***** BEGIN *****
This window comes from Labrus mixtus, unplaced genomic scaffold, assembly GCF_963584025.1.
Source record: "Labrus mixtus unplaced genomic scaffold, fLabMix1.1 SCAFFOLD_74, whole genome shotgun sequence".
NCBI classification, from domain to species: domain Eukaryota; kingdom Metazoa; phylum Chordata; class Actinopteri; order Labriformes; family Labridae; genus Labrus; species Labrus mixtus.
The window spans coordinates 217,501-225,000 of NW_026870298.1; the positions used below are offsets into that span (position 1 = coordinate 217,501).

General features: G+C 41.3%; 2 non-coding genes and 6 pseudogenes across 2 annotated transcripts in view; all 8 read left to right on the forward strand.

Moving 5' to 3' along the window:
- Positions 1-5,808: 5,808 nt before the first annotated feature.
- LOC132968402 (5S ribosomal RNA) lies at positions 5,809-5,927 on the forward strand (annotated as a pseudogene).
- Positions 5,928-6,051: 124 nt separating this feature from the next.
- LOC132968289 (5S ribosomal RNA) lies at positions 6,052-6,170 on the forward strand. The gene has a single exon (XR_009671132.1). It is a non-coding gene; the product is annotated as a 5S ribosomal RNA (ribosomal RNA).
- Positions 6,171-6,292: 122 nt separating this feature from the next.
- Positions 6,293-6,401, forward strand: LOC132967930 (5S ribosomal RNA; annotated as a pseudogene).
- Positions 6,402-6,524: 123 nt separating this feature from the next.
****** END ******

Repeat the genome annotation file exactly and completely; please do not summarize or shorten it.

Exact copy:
This window comes from Labrus mixtus, unplaced genomic scaffold, assembly GCF_963584025.1.
Source record: "Labrus mixtus unplaced genomic scaffold, fLabMix1.1 SCAFFOLD_74, whole genome shotgun sequence".
NCBI classification, from domain to species: domain Eukaryota; kingdom Metazoa; phylum Chordata; class Actinopteri; order Labriformes; family Labridae; genus Labrus; species Labrus mixtus.
The window spans coordinates 217,501-225,000 of NW_026870298.1; the positions used below are offsets into that span (position 1 = coordinate 217,501).

General features: G+C 41.3%; 2 non-coding genes and 6 pseudogenes across 2 annotated transcripts in view; all 8 read left to right on the forward strand.

Moving 5' to 3' along the window:
- Positions 1-5,808: 5,808 nt before the first annotated feature.
- LOC132968402 (5S ribosomal RNA) lies at positions 5,809-5,927 on the forward strand (annotated as a pseudogene).
- Positions 5,928-6,051: 124 nt separating this feature from the next.
- LOC132968289 (5S ribosomal RNA) lies at positions 6,052-6,170 on the forward strand. The gene has a single exon (XR_009671132.1). It is a non-coding gene; the product is annotated as a 5S ribosomal RNA (ribosomal RNA).
- Positions 6,171-6,292: 122 nt separating this feature from the next.
- Positions 6,293-6,401, forward strand: LOC132967930 (5S ribosomal RNA; annotated as a pseudogene).
- Positions 6,402-6,524: 123 nt separating this feature from the next.